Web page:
The Ethiopian government rejected African mediation efforts on Saturday, saying its troops had seized another town in their march to the rebel-held capital of the northern Tigris region.
For more than two weeks in an offensive by Prime Minister Abi Ahmed, the government has said Tigranian forces are bulldozing roads and destroying bridges to halt progress toward the regional capital, Meckel, home to about half a million people.
The Tigers promised “hell” for their advancing enemies. They denied destroying the bridges, but were not available for comment on the plowing of the roads.
Hundreds, perhaps thousands, have died and more than 30,000 refugees have fled to Sudan since the conflict began on November 4. Fighting has spread over the Tigris, whose forces have fired rockets at the neighboring Amhara region and the Eritrean nation, raising concerns about a wider war and the fragmentation of multiethnic Ethiopia.
The Abyssinian government said it would soon reach Mekele after capturing various surrounding towns. Adigrat also fell on Saturday, about 116 km (72 miles) north of Meckel.
The Tigers for People’s Liberation Front (TLFF) rebels say nine civilians have been killed in heavy shelling by Adigrat artillery.
The government could not immediately be reached for comment, but has repeatedly denied that it targeted civilians
It is difficult to confirm the allegations from all sides because telephone and internet connections have been cut off since the beginning of the conflict, and the media has been largely banned.
Eritrea denies allegations to the TPLF that it sent troops across the border to support the Abyssinian offensive against Tigris forces, who are also an old enemy of Eritrea.
On Friday, the African Union bloc appointed former presidents Joaquim Kisano of Mozambique, Ellen Johnson Sirleaf of Liberia and Kgalema Motlante of South Africa as special envoys to call for a ceasefire and mediation talks.
Abbey, who won the Nobel Peace Prize for a peace treaty with Eritrea last year, aims to catch TPLF leaders before they talk.
“The news circulating that lawmakers will travel to Ethiopia to mediate between the federal government and the criminal element of the TPLF is false,” the government tweeted on Saturday.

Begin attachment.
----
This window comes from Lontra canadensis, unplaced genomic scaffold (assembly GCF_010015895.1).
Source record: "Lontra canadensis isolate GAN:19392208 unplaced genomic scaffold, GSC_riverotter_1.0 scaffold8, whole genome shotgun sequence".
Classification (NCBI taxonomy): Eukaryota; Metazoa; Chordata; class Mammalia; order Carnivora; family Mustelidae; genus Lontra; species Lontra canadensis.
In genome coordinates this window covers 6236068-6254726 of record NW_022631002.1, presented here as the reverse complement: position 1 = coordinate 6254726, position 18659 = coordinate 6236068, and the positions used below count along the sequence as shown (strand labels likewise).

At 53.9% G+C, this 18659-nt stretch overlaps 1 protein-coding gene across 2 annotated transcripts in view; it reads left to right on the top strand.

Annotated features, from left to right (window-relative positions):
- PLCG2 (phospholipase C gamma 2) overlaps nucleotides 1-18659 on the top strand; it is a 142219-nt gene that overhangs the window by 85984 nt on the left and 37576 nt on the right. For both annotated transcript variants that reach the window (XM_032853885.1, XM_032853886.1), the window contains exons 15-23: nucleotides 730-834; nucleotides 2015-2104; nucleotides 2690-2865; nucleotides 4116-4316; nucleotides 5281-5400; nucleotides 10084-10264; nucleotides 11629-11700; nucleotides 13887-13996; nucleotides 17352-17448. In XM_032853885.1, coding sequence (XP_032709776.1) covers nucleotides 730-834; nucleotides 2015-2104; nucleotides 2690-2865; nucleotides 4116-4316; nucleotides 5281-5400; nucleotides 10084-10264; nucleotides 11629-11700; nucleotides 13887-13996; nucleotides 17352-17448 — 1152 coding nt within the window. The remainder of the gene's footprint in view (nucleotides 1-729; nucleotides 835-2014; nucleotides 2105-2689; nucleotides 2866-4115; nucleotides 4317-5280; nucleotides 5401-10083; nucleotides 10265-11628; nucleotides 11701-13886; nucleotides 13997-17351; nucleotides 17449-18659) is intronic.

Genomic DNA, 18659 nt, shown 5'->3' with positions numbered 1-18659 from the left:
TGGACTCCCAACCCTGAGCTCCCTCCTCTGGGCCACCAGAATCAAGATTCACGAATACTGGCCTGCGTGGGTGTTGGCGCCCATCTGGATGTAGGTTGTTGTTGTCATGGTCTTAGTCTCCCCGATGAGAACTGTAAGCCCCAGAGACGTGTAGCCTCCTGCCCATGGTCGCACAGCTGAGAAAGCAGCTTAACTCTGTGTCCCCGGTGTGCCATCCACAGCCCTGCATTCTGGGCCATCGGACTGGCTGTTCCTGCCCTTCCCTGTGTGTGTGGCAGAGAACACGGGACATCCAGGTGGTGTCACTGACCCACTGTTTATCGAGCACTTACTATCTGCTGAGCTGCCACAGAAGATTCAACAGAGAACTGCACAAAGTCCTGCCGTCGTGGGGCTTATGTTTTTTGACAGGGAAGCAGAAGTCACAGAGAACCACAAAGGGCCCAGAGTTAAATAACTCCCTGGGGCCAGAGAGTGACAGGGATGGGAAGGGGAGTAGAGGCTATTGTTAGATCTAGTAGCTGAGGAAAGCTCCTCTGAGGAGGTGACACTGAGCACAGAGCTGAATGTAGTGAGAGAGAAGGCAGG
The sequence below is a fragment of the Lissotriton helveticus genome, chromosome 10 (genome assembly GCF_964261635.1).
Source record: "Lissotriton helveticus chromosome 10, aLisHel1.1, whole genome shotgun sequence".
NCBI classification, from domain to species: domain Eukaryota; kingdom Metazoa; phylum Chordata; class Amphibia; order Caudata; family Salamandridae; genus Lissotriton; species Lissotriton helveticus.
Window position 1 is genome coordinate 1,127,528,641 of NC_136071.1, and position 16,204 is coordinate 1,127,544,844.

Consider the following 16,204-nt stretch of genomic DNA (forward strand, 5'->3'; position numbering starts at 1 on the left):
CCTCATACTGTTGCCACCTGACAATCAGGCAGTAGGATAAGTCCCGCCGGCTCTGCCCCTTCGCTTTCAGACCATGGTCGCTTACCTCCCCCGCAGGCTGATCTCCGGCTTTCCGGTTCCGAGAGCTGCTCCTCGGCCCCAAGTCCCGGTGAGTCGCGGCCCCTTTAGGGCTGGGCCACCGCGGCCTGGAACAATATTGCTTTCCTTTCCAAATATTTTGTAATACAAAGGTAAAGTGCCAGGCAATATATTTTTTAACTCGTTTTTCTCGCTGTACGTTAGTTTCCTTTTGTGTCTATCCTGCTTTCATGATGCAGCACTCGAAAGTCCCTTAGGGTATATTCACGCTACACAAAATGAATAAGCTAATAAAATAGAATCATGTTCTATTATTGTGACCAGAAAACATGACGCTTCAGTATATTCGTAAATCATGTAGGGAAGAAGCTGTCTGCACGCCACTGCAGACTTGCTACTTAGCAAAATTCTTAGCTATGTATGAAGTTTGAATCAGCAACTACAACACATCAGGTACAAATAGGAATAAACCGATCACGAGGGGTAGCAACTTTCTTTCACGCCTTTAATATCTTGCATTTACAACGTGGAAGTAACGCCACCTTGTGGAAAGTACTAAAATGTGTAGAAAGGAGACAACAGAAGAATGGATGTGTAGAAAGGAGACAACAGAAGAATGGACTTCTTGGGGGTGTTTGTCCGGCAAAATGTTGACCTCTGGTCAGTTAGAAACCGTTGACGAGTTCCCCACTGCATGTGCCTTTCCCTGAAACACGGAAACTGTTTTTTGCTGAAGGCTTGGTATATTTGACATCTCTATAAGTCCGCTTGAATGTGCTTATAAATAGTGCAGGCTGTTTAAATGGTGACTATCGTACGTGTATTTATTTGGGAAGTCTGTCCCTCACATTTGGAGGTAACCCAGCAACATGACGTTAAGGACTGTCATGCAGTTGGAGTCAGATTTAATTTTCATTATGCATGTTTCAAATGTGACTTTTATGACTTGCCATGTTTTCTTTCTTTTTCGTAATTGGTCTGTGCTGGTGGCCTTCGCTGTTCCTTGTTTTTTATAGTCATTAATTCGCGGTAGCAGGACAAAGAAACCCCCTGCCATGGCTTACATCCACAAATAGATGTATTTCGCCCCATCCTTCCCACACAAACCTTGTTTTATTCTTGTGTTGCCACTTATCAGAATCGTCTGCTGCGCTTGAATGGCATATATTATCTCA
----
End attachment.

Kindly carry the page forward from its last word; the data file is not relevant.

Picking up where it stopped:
Abiy accuses Tigran’s leaders of rebellion against the central government and of attacking federal troops in the city of Dansha. The rebels say the Abyssinian government has marginalized and persecuted the Tigris since taking office two years ago.
Abiy denies this, saying he only wants to restore law and order and preserve the unity of Ethiopia and its 115 million inhabitants.
On Saturday, the government released a video showing many Tiger soldiers holding a meeting on the conflict. Soldiers listen to a loudspeaker and take turns talking in front of the camera.
Billin Sejum, a spokesman for the prime minister’s office, said all troops were active in Tigran’s service and that the meeting was part of a campaign to ensure that the military was not aligned with any political party or ethnic group.
In the video, a soldier says the army was like a family member for the Tigranes. Several condemn attacks on the military; one says that “the division of the army along ethnic lines in this way is completely unacceptable.”
Tigre’s forces were not immediately available for comment on the video.
Aid workers say the conflict is creating a humanitarian crisis in Tigray, where many of the more than 5 million people have already been displaced and relied on food aid even before the conflict.
Satellite imagery by US space company Maxar Technologies showed destroyed buildings set up on the main road near Dansha Airport, where the government said there was a surprise attack on federal troops on November 4.
The TPLF is popular in its home region and has dominated national politics since 1991, until Abbey took office. Abiy’s parents are from the larger Oromo and Amhara ethnic groups.
“We will do everything necessary to ensure that stability prevails in the Tigray region and that our citizens are free from harm and poverty,” the prime minister tweeted on Saturday.
Over the border with Sudan, the United Nations plans the possible arrival of 200,000 refugees.
“The situation is very dire,” said Jens Hessemann, UNHCR’s emergency response coordinator at the Hamdejet crossing, calling for immediate help from donors.